Patrick Harbron/Netflix

'Mindhunter' Was Inspired By This Famous FBI Agent

You may not recognize his name right away, but one FBI agent has been an integral part of pop culture since the days of Silence of the Lambs. So what is John E. Douglas doing now? Mindhunter on Netflix was inspired by this agent's groundbreaking work in the realm of behavior science and psychological profiling. He probably knows more about serial killers than anyone else in the world, and everything you know about serial killers is thanks to his research along with FBI agent Robert R. Ressler. In fact, this is the duo who came up with the term "serial killers" in the first place.

The Netflix series Mindhunter is based on the book by Douglas himself called Mind Hunter: Inside the FBI's Serial Crime Unit about his days at the FBI early in his career. The show changes Douglas' name to Holden Ford, and follows the young agent as he decides to start interviewing serial killers without the permission of the bureau at first. With serial killers on the rise, Holden figures that the best way to catch them is to figure out how they think — by going right to the source. This is considered very out of the box thinking, not to mention unseemly, by his bosses. Eventually he does prove himself to the FBI higher ups and we're all better off for it. But at what cost to himself?

The real life Douglas spent his career combatting serial killers, but that kind of work takes a psychological toll after a while. The famous agent got started at the FBI when he was just 25 on a suggestion from a man he met in the gym. When Holden tells Debbie that he was stationed in Detroit for a while, that was true of the real Douglas, who spent a few years there working violent crimes before being sent back to be an instructor on hostage negotiation and behavior. The show covers a few years of Holden's life, but doesn't cover what happens after Douglas became established and respected in the bureau.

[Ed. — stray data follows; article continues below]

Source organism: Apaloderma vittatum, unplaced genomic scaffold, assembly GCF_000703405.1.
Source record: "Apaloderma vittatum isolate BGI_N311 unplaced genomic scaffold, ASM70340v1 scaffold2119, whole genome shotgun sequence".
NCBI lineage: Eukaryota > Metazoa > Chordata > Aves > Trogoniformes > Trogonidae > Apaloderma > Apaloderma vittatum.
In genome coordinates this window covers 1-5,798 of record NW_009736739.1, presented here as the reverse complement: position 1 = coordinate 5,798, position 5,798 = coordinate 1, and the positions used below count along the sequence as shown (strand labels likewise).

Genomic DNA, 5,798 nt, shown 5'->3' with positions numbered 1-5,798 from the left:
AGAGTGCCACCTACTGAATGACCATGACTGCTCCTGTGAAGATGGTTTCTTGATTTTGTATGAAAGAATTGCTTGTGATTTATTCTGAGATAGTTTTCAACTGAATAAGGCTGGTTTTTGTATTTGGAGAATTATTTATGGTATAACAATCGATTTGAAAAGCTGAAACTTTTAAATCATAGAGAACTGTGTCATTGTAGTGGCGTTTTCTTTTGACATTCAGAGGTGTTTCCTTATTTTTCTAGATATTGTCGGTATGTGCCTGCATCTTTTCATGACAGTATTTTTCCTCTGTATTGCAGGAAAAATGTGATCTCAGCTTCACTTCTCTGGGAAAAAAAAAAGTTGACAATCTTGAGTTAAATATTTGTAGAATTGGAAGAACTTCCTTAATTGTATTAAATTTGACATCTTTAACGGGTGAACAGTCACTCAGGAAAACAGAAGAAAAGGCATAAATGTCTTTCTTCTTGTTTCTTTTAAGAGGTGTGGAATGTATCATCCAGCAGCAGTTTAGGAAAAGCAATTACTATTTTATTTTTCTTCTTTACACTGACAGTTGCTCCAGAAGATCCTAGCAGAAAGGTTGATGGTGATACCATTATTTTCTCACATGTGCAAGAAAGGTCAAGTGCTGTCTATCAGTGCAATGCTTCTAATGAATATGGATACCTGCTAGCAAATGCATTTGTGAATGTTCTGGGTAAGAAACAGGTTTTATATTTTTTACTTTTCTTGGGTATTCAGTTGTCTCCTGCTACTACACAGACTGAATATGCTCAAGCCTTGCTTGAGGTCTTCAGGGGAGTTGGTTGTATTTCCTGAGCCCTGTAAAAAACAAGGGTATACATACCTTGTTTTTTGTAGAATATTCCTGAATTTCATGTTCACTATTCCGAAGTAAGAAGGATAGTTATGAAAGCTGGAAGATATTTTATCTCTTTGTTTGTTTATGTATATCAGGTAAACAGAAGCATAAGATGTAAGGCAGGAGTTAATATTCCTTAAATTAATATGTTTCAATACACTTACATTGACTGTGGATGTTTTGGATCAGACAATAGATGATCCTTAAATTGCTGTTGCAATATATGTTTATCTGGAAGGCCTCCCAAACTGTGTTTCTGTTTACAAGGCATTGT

By the time the 1980s rolled around, Douglas was taking on hundreds of cases. And even though he complained to the director, he still did not have enough personnel to adequately cover all of the cases. Douglas almost literally worked himself to death. Overwork and stress brought on (or worsened) viral encephalitis, which caused him to go into a coma. Doctors told his family that he wouldn't survive, or at least, that he'd be left in a vegetative state. Luckily, that was not the case. While some people might take this as a sign to slow down, Douglas was back at work less than a year later.

He did eventually retire from the FBI in 1995 after he found the psychological effects to be too much. However, it hasn't stopped him from working altogether. He still consults on cases and has published a few books. One of the cases he consulted on was the famous JonBenet Ramsey case in 1997. It wasn't a popular opinion at the time, but Douglas didn't think the parents were responsible in any way for the little girl's death.

Douglas has been immortalized in popular culture by several different characters. In addition to being the inspiration behind Holden Ford, he also inspired Jack Crawford from Silence of the Lambs, and Jason Gideon on Criminal Minds. In his book, Douglas has said that his all-consuming work on serial killers impacted how he thought in everyday life. Coming home to find his wife had cut herself, he looked first to the pattern of blood splatters to see how it had happened. After 20 years of retirement, I can only hope that he's eventually found some peace.

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Editor's note: an earlier version of this story said John E. Douglas invented the term "serial killer." He and a colleague, Robert. R. Ressler, came up with the term together. The error has been corrected.